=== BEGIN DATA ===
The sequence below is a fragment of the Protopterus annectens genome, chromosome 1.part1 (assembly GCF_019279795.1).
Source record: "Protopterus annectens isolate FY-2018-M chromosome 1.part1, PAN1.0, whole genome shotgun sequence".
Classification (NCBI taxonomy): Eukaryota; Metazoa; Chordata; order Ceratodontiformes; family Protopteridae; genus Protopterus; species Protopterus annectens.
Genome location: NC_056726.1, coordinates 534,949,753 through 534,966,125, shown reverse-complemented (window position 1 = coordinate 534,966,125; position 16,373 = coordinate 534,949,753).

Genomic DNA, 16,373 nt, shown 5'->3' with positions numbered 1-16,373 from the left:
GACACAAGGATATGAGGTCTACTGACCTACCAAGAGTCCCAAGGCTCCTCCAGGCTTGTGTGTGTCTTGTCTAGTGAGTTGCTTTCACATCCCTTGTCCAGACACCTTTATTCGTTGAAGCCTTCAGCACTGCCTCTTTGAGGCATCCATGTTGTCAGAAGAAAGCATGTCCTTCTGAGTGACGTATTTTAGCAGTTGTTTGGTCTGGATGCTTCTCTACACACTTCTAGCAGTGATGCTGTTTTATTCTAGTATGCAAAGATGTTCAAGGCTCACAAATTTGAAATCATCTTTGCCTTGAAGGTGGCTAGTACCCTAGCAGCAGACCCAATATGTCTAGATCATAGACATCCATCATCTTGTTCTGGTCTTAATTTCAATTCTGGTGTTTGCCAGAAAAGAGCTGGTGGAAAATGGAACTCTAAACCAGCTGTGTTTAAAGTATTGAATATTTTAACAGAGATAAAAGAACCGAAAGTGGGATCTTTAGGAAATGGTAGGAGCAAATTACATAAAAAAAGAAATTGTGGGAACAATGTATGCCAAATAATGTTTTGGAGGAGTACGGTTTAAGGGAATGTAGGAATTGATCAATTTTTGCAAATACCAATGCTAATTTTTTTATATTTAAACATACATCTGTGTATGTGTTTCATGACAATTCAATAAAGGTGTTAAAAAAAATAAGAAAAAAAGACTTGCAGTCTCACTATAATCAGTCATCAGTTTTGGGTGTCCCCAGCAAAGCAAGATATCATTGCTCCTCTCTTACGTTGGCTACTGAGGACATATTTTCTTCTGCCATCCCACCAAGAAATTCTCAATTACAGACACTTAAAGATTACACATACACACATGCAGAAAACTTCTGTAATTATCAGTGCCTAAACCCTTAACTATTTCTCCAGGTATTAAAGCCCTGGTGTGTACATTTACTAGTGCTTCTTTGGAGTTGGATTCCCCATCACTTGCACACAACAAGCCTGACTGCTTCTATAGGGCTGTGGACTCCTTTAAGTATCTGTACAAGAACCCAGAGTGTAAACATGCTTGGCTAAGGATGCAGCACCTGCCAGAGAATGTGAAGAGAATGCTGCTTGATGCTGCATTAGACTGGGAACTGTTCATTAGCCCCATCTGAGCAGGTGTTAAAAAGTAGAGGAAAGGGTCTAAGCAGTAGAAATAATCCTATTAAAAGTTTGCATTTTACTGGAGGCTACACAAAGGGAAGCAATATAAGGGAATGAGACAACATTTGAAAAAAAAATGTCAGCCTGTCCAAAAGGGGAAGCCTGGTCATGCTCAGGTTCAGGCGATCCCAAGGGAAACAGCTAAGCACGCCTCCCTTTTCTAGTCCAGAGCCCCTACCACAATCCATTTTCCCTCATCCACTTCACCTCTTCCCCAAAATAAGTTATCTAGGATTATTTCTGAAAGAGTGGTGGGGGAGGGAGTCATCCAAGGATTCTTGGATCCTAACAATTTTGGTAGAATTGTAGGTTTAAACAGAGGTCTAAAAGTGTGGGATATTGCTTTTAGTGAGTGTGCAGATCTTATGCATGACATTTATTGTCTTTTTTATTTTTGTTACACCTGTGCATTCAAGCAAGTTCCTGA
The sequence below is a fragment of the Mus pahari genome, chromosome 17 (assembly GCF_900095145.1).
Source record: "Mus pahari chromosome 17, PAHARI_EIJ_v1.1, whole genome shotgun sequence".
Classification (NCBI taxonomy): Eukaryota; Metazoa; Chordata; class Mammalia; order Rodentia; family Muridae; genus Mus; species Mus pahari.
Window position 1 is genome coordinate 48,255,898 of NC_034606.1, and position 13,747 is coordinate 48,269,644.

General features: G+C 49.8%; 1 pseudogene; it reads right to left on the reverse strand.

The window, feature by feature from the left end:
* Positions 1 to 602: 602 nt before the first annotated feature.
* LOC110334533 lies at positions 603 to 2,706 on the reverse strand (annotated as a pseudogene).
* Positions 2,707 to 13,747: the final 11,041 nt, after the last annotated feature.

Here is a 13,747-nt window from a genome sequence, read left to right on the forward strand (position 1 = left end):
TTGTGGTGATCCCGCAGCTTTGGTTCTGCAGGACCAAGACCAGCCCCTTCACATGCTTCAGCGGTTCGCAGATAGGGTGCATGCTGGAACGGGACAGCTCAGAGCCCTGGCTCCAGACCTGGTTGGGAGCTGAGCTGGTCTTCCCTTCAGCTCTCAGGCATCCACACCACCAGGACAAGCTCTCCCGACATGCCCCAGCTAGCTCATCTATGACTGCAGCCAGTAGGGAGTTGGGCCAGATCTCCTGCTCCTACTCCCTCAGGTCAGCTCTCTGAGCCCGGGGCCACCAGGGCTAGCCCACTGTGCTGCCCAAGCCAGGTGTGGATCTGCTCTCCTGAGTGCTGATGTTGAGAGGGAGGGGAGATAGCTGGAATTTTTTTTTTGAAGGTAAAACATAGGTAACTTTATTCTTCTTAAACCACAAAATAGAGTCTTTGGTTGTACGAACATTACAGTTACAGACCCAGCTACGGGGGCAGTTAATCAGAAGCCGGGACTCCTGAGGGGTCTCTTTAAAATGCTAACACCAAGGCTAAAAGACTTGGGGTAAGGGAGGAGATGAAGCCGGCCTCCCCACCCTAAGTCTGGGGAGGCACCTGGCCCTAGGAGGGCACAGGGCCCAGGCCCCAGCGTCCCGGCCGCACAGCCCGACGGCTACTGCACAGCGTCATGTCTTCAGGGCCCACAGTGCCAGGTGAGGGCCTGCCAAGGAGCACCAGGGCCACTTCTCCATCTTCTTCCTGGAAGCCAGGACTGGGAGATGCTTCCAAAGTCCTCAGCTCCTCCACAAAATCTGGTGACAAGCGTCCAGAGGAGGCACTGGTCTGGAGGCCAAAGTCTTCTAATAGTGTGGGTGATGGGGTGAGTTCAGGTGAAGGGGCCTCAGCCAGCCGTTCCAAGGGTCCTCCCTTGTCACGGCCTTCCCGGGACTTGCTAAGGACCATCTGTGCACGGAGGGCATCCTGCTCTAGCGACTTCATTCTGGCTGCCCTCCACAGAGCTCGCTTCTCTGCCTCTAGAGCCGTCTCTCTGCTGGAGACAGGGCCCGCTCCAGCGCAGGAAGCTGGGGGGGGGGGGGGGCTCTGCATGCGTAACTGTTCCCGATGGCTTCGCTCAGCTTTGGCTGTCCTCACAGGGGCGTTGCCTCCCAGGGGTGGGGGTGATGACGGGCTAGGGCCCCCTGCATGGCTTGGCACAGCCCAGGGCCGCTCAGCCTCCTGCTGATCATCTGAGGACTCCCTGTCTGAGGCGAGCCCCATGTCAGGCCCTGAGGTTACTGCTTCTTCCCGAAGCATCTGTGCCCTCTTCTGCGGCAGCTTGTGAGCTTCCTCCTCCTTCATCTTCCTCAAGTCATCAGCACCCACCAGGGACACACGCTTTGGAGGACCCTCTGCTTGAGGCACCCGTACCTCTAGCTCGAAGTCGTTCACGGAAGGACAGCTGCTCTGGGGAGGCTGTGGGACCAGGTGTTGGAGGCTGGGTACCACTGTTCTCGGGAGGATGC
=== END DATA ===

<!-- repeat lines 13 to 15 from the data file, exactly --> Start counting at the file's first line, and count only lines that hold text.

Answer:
* Positions 1 to 602: 602 nt before the first annotated feature.
* LOC110334533 lies at positions 603 to 2,706 on the reverse strand (annotated as a pseudogene).
* Positions 2,707 to 13,747: the final 11,041 nt, after the last annotated feature.